• Tony’s pizzeria for outdoor lunch. It’s a family owned business in operation for over 35 years. I highly recommend! Be sure to try the garlic knots with homemade Ranch dressing. Good enough to include in Christmas stockings or an Easter basket.
  • Tip from a cyclist going in the opposite direction told us about the bicycle bunkhouse in Hancock, MD. Since Hancock was our planned stopping place for the evening, we decided to check out the bunkhouse.

  • We had the bunkhouse to ourselves except for Dave who was bike touring with his pupper named Ozzer. Prosecutors, hair stylists, bartenders and teachers have the BEST stories.
  • Dinner outside at Buddielous. Highly recommend their fried green tomatoes and rueben.

Day 4, Sunday: Hancock, MD to Cumberland, MD – 61 miles (end of C & O towpath, beginning of GAP trail)

  • Last day of riding the C&O Towpath
  • Got to ride through the Paw Paw Tunnel at the same time a boy scout troop (travelling with 30 or so cyclists) rode the opposite direction as us. The Paw Paw is over 3,000 feet long and the scouts thought they might be able to ride the whole thing instead of walking their bikes as was recommended.
  • They tried to ride. Without lights. One even had his sunglasses on.  We giggled. God bless them and their leader. They were all having a good time, wearing helmets, had face coverings on and also reflective vests. Gotta admit though, we did feel like a couple of salmon swimming upstream to the spawning grounds via the Paw Paw.

Day 5, Monday: Cumberland, MD to Ohiopyle, PA – 74 miles

  • The beginning of the GAP trail!
  • Let’s start the day with a 25 mile, mild uphill grade. Really not hard. Just put an ear bud in, enjoy the scenery and follow the railroad tracks. We both actually enjoyed this quite a bit,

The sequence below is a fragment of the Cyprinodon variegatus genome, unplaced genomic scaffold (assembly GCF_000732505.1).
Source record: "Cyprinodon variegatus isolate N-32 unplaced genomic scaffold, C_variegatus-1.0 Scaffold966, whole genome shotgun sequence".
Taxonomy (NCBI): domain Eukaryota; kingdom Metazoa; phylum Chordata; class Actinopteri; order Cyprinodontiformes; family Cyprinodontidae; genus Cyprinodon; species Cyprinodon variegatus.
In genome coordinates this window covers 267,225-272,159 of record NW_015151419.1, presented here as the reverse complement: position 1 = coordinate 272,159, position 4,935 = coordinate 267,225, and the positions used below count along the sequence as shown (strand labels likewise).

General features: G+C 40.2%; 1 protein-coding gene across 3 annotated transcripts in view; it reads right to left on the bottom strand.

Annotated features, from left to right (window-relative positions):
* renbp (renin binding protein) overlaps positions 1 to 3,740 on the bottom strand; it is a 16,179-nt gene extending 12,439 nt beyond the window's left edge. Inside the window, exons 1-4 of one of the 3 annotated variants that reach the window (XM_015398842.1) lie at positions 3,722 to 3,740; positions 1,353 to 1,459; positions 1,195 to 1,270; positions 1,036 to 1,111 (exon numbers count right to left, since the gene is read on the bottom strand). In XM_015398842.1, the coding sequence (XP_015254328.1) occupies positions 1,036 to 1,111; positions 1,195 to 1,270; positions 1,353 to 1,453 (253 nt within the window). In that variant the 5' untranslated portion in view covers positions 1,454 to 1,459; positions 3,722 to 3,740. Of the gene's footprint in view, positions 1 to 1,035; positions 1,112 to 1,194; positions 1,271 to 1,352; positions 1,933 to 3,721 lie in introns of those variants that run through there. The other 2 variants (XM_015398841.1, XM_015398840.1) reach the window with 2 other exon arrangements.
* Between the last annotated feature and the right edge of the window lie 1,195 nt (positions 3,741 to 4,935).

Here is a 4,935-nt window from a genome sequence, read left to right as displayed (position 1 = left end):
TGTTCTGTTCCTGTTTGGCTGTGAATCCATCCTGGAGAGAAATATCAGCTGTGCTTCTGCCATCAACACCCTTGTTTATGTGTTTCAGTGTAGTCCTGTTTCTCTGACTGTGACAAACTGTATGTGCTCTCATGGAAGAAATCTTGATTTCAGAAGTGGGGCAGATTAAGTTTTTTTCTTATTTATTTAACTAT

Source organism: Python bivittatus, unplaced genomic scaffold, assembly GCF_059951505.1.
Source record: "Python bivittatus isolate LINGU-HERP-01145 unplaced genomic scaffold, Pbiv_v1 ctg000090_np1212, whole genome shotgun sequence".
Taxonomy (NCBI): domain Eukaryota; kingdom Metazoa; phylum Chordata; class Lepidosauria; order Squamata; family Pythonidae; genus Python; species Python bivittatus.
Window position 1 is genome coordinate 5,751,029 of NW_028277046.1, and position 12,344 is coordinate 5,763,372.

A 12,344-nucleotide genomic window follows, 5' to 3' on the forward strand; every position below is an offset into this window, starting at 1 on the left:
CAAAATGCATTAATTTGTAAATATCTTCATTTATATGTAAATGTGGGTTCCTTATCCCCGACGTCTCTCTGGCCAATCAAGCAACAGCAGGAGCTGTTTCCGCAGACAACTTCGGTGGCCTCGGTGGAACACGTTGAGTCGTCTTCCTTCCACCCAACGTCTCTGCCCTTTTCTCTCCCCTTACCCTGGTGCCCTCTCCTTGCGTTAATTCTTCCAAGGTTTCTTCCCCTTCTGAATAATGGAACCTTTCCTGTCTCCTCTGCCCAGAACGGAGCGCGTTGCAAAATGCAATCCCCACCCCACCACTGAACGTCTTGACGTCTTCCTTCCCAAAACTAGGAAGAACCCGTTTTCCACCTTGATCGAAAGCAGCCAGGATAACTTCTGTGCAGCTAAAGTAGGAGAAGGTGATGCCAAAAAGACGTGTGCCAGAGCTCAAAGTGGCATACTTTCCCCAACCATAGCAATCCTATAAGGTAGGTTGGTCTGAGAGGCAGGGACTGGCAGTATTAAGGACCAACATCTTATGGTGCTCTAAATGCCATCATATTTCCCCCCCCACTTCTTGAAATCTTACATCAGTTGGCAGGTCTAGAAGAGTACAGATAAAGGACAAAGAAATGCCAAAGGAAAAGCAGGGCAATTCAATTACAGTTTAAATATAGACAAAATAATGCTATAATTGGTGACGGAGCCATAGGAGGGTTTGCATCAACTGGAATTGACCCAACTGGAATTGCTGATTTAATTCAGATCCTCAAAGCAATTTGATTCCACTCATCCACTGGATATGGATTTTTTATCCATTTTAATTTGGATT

• Pretty much biking nirvana here on the GAP where the surface is even, trail towns are every 15 miles or so if we need to resupply. The hiker/biker campsites are immaculate and even come “stocked” with split campfire wood, weenie roasters for hotdogs and smores, plenty of picnic tables and three sided shelters.
  • Both Tom and I both believe that God puts people, places and opportunities in our paths for a reason. It’s not always evident what the reason is and it might take a while to figure it out but we met Marie Bartoletti near Rockwood, Pennsylvania. Marie is 62 years old, has completed well over 450 marathons and several triathalons (including Kona) and she is a retired teacher. She is also a stroke survivor. She came out of nowhere and introduced herself and invited us to her home to retrieve a book she’d written entitled Perseverance.

  • Having been delayed an hour on a conference phone call, we really needed to get moving on, but as providence would have it, she cycled four houses down to her home, retrieved her book and we got one. I can’t wait to read it. I know this special lady has something for us to learn.
  • We cross into Pennsylvania, crossed the Mason-Dixon Line, crossed the Eastern Continental Divide (ironic we would have been riding along the Western Continental Divide had COVID not exploded). Plus we cycled through the Big Savage Tunnel (even longer than the Paw Paw albeit no Boy Scouts this time). It mighta been my fave day of the trip.
  • Finally the ten miles between Confluence and Ohiopyle, was just about the most perfect section of riding all week. Downhill, sunny, scenic.

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  • It’s all rainbows and unicorns until you get to the access trail to Ohiopyle State Park. Ever done it? You don’t wanna. It’s steep, rocky and not what you want to tackle when you’re approaching the 80 mile mark and you’re tired, hungry and thirsty. Not only did we get ‘er done, we set up our tent and then walked back down the ratchet trail into town for an outdoor dinner and bevvie. Of course that meant we had to walk back up it again. In the dark. But at least this time we weren’t pushing loaded bikes.

Day 6, Tuesday: Ohiopyle, PA to Pittsburgh – 78 miles

  • Last day of riding the GAP and the last day of the trip
  • Today was just about getting back to Pittsburgh and we took our time
  • For those of you who followed along on social media, it was nice having you with us. And even if we are restricted to playing in our own backyard. It’s a most beautiful yard in which to play.
  • Though our country may seem divided at times and its warts and imperfections obvious, she’s still evolving and we were grateful to rock our way through the USA.